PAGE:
(Written July 30th, 2012 / Relates to Restrained Passion?.)


Because I Say So

“As an atheist, you can very well choose to prescribe morals yourself.

Ultimately, anyone can say ‘this is wrong because I SAY SO’ . Sure then you can go with the ‘oh I say it isn´t wrong’, but…”
~MeMyself (excerpt of his response in a discussion)

The discussion I pulled the above from was linked to by Aemilius in his holocoan at the FA (Liber Aemilii). The guy (or girl?) I’m quoting goes on to one of them citing laws, and those being the collectives “I say so”, but this is where the whole idea of “might makes right” comes in, the way I look at it. Just because you “say so” doesn’t mean a damn thing unless you can enforce it. Sometimes, you can turn to laws to enforce your view, to bolster your efforts and asserting it and maybe even imposing it. Other times, they don’t have enough weight or inspire enough fear to back your play. And of course on the other side of that, sometimes the collective “because I say so” is enough to intimidate you into compliance, and sometimes it isn’t. At all depends. Point being, it seems to come down to the idea of “might makes right”.

Networking Stuff

I recently discovered I can change the titles of the links I share on Facebook, which is awesome. On the Force Academy pages on Facebook (both the Force Academy page and the Dark Aspect page), discussions, open training, and other things from the forums get shared there, but what’s bugged me since the DA page was created is the titles of the links.

To give you an idea of what I mean, when I posted/linked to a topic started in General Discussion on Using Anger, it showed up on the DA’s Facebook wall with this title: The Force Academy – View Topic – Using Anger. Maybe it’s just me, but that looks… messy. When I posted/linked to Love Your Anger, the one on the DA’s page looks messy to, but the version shared on my wall reads: Love Your Anger (an FA discussion). To me, that looks better.

Now, I should say ahead of time that I might not modify the link titles all the time, sometimes I just won’t feel like it. I’m not going to make it to where posting there to my satisfaction is such a pain in the ass for me, with tweaks and changes to be made in abundance everytime, that the page won’t get updated. But I do have to say, I like that I’m able to tweak it at my convenience.

Oh, and on another note, I changed the background for my twitter account (@DDraconis), and think it looks a lot better now. As far as I can tell, it doesn’t take any longer to load and for some reason the color for the links I tweet has changed to red, which I also rather like.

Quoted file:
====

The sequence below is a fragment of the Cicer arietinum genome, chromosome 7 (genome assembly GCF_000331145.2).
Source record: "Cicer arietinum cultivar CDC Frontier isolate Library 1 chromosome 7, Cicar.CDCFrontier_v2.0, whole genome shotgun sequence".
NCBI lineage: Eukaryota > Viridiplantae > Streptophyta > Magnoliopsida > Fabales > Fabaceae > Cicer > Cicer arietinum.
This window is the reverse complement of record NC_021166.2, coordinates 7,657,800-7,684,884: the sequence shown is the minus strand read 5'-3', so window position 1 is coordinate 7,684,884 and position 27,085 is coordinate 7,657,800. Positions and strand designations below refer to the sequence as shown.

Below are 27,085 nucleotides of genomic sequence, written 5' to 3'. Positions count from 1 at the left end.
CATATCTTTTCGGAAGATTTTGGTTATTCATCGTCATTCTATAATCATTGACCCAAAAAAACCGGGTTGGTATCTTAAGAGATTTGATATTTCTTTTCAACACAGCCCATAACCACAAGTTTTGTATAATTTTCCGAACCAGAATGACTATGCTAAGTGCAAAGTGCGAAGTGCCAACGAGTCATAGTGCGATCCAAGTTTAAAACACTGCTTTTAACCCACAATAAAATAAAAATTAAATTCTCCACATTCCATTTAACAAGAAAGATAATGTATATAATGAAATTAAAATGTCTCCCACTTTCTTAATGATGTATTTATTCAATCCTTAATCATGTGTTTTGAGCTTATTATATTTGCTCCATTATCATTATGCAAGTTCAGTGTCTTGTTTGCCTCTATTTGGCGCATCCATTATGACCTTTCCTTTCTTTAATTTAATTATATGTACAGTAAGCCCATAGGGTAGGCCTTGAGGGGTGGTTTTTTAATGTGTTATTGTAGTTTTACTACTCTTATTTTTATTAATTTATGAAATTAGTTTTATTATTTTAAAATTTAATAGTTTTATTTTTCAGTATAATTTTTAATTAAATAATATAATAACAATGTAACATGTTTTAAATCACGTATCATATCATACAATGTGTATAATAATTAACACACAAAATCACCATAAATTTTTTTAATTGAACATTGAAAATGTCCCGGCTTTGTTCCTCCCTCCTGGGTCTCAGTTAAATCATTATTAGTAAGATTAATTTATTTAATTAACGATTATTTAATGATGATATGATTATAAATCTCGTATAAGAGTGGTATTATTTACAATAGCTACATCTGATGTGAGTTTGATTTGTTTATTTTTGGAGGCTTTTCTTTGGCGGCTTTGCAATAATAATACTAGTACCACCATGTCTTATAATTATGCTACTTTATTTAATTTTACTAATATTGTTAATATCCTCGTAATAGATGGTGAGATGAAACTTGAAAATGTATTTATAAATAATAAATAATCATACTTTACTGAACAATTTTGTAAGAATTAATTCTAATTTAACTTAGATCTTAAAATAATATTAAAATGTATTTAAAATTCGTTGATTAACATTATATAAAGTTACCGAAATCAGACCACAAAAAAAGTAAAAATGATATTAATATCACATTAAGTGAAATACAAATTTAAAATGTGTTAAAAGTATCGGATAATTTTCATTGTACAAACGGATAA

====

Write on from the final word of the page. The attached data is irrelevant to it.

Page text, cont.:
Hope (A Hollow Stimulant)

I always liked the way Kenobi and Anakin Skywalker put it in Revenge of the Sith

“Is distraction. I know. And I know that hope is as hollow as fear.”
-Obi-Wan Kenobi and Anakin Skywalker, just before their last battle with Tyranus

That is, hollow in the same sense as I am. Hollow as the dark individual. There’s something there, in that hollow, but unless you’ve got intimate experience with it (and maybe only if your enraptured/immersed in it) it simply seems hollow. You just need to know/learn how to fill the void it represents. It’s a component of the dynmics involved in the gravity an individual possesses. Passion, or a black hole is ‘hollow’ in a similar sense, I think. (ref. Life of a Star, rough version/draft of The Dark Is Nothing & Fragments on Gravity)

“I found freedom. Loosing all hope is freedom.”

It all depends on what you do with it. I see a lack of hope as freedom in a similar way to death being freedom, albeit to a lesser degree. If by ‘freedom’ Rupert means disconnected or not invested or not interested, then I guess losing hope equates to losing freedom.

A loss of hope can be liberating in the same sense that if you’re content or happy with all that you have, if you make yourself feel like or believe you want nothing more, you have the “greatest wealth” already. Like Khaos said, if it works for you then fine. But to me that seems like slave mentality, like a choice of weakness over strength, seeking contentment at all is, in that context… trying to be content with what you have instead of suffering the burn of desire, greed, or ambition is just weak.